“I have questions about why the bodycams weren’t on,” she said.

Arradondo confirmed that the officer bodycam program is fully rolled out in Minneapolis but declined to say more about why there is no footage of the shooting.

Zach Damond, 22, arrived at the scene with a close family friend about 11:30 a.m. Sunday. While the couple were not yet married, Justine referred to herself as Damond on her personal website. Her maiden name was Justine Ruszczyk.

“Basically, my mom’s dead because a police officer shot her for reasons I don’t know,” Zach Damond said, referring to Justine. “I demand answers. If anybody can help, just call police and demand answers. I’m so done with all this violence.”

Damond said Justine called police after she “heard a sound in the alley.”

He left the scene at noon Sunday to go to the airport to pick up his father, who had been on a business trip.

From her home in the middle of the block, Justine Damond would have had to walk a little more than 100 yards to get to the end of the alley.

There are three lights mounted on telephone poles along that route plus nine motion-detector lights on garages, and neighbors said the alley is well-lit at night.

A woman named Hannah, who came to the scene with Zach Damond and is a close family friend, said Justine was a “spiritual healer.” Hannah, 21, did not want her last name used for safety reasons.

“I don’t know what she was doing out,” Hannah said. “She’s such a kind woman. She took me in when I was in a tough situation and helped me with whatever I needed.

“They were just so in love,” Hannah said of Justine and Don Damond. “I’m just kind of in disbelief.”

At a community vigil in the neighborhood on Sunday night, about 50 friends and neighbors held hands in a semicircle around the spot where Damond fell, while another 200 or more people watched from the sidewalk and the street. Some sobbed.

“This woman was a beautiful light,” said Bethany Bradley of Women’s March Minnesota, who had been at the scene since Sunday morning. “She was loved. She should still be here.

“It’s OK to cry, it’s OK to scream,” she said. “Share what you’re feeling.”

Leslie Redmond of the Minneapolis NAACP said she and other members of the NAACP who attended “stand in solidarity with the family.”

Nekima Levy-Pounds, one of three mayoral candidates who attended, said, “I hope and pray this is a wake-up call for the community to stop being divided by race and socioeconomic status … for treating everybody with respect.”

Dustin Johnson and his wife, Roz, live across the street from Justine and Don Damond. They saw the flashing lights and walked over to see police trying to resuscitate Damond as she lay on the ground.

Johnson said he heard no gunshots.

Justine Damond’s website says she “originally trained as a veterinarian” and “has also studied and practiced yoga and meditation for over 17 years, is a qualified yoga instructor, a personal health and life coach and meditation teacher, embracing and teaching the neuro-scientific benefits of meditation.”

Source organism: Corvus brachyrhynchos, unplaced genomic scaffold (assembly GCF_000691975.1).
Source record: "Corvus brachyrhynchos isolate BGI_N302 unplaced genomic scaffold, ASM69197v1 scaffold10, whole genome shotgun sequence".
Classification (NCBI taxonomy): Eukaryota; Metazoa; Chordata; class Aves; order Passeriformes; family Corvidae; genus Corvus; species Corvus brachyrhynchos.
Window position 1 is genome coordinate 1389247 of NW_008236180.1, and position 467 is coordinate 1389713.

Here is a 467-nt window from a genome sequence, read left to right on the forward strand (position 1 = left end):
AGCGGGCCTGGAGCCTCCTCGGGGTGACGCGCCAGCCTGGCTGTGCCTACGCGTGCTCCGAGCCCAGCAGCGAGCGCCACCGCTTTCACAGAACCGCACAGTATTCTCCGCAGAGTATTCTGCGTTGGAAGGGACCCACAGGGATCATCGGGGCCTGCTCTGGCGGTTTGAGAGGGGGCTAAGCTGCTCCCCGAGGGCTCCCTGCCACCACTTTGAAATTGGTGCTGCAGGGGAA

She attended high school in Sydney. The story of her death was front-page news in Australia.

Earlier Sunday, someone drew colorful chalk hearts on the driveway pad where Damond was shot, adding names of others, including Jamar Clark and Philando Castile, who were fatally shot by police. A few hours later, Hannah, an artist, added “Live in love not fear” to the drawings.

Hannah said there’s no way Damond would have had a gun. She often talked about how much better it was in Australia, where people aren’t allowed to have guns, Hannah said.

Staff writers David Chanen, Libor Jany and Erin Adler contributed to this report.

BREAKING NEWS

US funds for Somalia could be diverted to Shabaab, watchdog warns

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The State Department’s Africa Bureau is failing to ensure that US funding for the Somali government is not diverted to Al-Shabaab terror group, the department’s watchdog unit warned on Monday.

“The bureau had not established policy and procedures for identifying, assessing and mitigating terrorist financing risks for its programmes in countries where terrorist organisations, such as Al-Shabaab and Boko Haram, operate,” the State Department’s Office of Inspector General said.

In a 34-page report assessing the bureau’s foreign assistance management, a team of inspectors cited the example of $66 million paid as cash stipends to members of the Somali National Army during the past seven years.

AL-SHABAAB

Inadequate oversight of that assistance could enable Al-Shabaab to siphon off some of that money intended for 6,509 Somali government soldiers, the report suggested.

In addition, inspectors found that the Africa Bureau continued paying the soldiers’ stipends while failing to comply with a US law that prohibits State Department assistance to foreign military units that have not been screened for human rights violations.

That lapsed compliance with the so-called Leahy Law spanned several months in 2014 and again in a period spanning 2016 and 2017, the report said.

VETTING

“Furnishing security assistance without conducting Leahy vetting raises the risk that funds could be provided to individuals who have committed gross violations of human rights or are otherwise ineligible for assistance,” the report stated.

The law in question — named for its primary author, Democratic Senator Patrick Leahy — requires the US State Department and Pentagon to determine whether potential aid recipients carry out extrajudicial killings, enforced disappearances and rapes.

The State Department’s own worldwide report on human rights found in 2016 that Somali government forces abused civilians. Somali authorities “generally did not investigate abuse by police, army or militia members,” the 2016 evaluation added. “A culture of impunity was widespread.”

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New York truck attack: Investigators scour driver’s background

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New York – Investigators worked through the night to determine what led a truck driver to plow down people on a riverfront bike path near the World Trade Center, brandishing air guns and yelling “God is great” in Arabic as his deadly route of terror ended with a crash, authorities said.

Eight people were killed and 11 seriously injured in a Halloween afternoon attack that the mayor called “a particularly cowardly act of terror”.